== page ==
Category Archives: School Administration

The minutes add up

photo: Jacob Yarborough Photography/ Flickr.com

Story by Daniel Friedman

I saw a newsletter from Paradise Valley School District today about how they are going to add time to the school day. Ten minutes to the high school day and 30 minutes to the elementary school day. Yes, you read that correctly, ten minutes to the high school day. Not sure what that ten minutes will add to the learning environment, aside from not stealing time from an academic period for announcements, or they could 1.67 minutes to every period. That’d be 100 seconds.

The thirty minutes added to an elementary school day is a chunk of time teachers can use. Maybe it’s for recess in the middle of the day. Maybe it’s more time to drill on the AIMS test content. I hope they use it for recess, young kids don’t benefit from more seat time. Recess calms the body and the mind.

I taught in the public schools for ten years. I always found that much of the school day was wasted on behavior management or logistics related to administering a large group. Passing stuff out, collecting things, explaining how to act in the hallways, reminding kids to be quiet, on time, faster, slower or more attentive. In truth, the school day could be half as long. Home schooled kids need far less time out of their day for school.

I sent an email to the Paradise Valley School District governing board asking what they are doing with the 10 extra minutes in the high schools. I know changing the work day is complicated. Teachers have contracts that specify how many hours they work and how much they get paid for those hours. A district can’t just add hours to a contract for the same pay. Changing the school day can get expensive.

When I taught in middle school, the most efficient days were days when the classes were shortened to 25 minutes for some special event. The students knew there wasn’t much time and they found the quick classes more endurable than the hour- long sessions. They were more attentive. More seat time, or school time is not necessarily better.

When I hear back from the PV district I’ll update this post.

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School board training and advice

This photo is of a school board in 1918 in Washington, DC. Education has changed, as has fashion. Photo: Library of Congress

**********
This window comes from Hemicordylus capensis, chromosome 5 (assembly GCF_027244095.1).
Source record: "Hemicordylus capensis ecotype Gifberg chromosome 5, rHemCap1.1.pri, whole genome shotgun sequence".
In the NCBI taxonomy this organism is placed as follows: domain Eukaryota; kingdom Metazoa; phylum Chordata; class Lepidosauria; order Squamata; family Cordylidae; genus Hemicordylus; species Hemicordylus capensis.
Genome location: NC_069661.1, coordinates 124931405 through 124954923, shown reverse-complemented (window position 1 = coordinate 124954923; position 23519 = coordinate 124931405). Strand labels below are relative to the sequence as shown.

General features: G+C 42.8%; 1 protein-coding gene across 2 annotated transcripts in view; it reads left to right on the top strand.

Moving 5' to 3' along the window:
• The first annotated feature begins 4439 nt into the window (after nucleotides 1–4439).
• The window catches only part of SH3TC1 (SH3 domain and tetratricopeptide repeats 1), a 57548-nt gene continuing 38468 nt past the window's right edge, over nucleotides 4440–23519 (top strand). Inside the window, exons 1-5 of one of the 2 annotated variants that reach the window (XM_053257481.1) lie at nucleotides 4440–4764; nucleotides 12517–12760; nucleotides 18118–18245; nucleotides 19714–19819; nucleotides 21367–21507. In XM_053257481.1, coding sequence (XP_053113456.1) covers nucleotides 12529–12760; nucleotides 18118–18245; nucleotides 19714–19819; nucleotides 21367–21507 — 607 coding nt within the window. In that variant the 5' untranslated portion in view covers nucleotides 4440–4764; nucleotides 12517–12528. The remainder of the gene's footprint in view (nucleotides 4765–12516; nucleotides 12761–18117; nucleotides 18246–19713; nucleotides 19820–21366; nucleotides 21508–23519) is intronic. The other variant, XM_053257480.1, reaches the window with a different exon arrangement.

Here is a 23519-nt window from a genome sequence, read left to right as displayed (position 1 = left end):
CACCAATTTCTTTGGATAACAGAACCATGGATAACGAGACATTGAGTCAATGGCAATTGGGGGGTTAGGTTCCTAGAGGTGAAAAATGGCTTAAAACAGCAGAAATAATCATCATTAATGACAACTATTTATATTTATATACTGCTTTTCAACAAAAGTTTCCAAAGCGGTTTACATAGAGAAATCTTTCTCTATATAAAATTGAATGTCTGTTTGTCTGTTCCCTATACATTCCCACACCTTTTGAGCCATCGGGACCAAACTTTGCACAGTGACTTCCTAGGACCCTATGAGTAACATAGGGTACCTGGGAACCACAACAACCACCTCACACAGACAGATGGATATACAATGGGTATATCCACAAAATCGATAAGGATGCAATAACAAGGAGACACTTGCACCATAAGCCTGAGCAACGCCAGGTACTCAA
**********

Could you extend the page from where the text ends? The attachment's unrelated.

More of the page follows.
Arizona has 225 school districts. Heck, Maricopa county has 46 school boards by itself, so hundreds of school board seats will be up for election in November.

With the deadline a few months away the Arizona School Boards Association (ASBA) is offering webinars Monday, April 16 from 6:30-7:30pm and Wednesday, May 9, from 5:30-6:30pm, to help potential candidates understand what serving on a school board entails and what it takes to run for the position.

Topics in each webinar will cover
• Why Serve?
• Do You Have What It Takes?
• What School Board Members Do (and What They Don’t Do)
• Eligibility and the Basics of Running for Office
• Commonly Asked Questions about Board Service­
• Support Available to Board Members Once Elected

Participants can also ask questions which will be answered during the webinar.

Those interested in participating in the webinar can register by visiting the ASBA home page and clicking on the “Running for School Board” link in the What’s New section of the home page.

The mission of the Arizona School Board Association, according to the association website, is “Promoting community volunteer governance of public education and continuous improvement of student success by providing leadership and assistance to public school governing boards.” All the school boards around the state can get support and training from the association. The ASBA are members of the National School Boards Association (NSBA).

A presentation titled “So You Want to Be a School Board Member” is available on the AZSBA website along with other online training sessions.

Read Lynn Trimble’s story, Running for the school board

The future of education in Arizona

Jim Rice, John Huppenthal, Gabriel Trujillo and Sybil Francis.

Phoenix Country Day School hosted a panel discussion on the future of education in Arizona on Wednesday night. John Huppenthal, our newly elected state superintendent of public instruction, was there, along with Sybil Francis, Ph.D., executive director of the Center for the Future of Arizona; Jim Rice, Ph.D., program administrator for the Rodel Foundation of Arizona and Gabriel A. Trujillo, principal at Trevor G. Browne High School.

The topic? How the educational system must change in order to meet the needs of Arizona’s children.

There were a lot of empty seats in the audience, which is surprising, considering the scope of the discussion and the importance of the educational system to anyone, whether they have children or not. There were probably about 150 people, including members of Boy Scout Troop 340, who were in the second row to take notes and absorb information to earn a communications merit badge.

Boy Scouts in Troop 340 from St. Thomas the Apostle School in Phoenix attended the panel discussion to communications merit badges.

Francis started out saying education had to change to fit the needs of the students. “We are not going to meet the future by doing what we have done in the past,” she said. “We cannot keep doing what we have been doing, educating in the same way, with the same structure that we’ve been using for the last 100 years, and think it’s going to take us successfully into the next 100 years.” Expectations of the school system have changed and a high school education is not sufficient for today’s job market. (A hundred years ago, just an elementary education was enough.)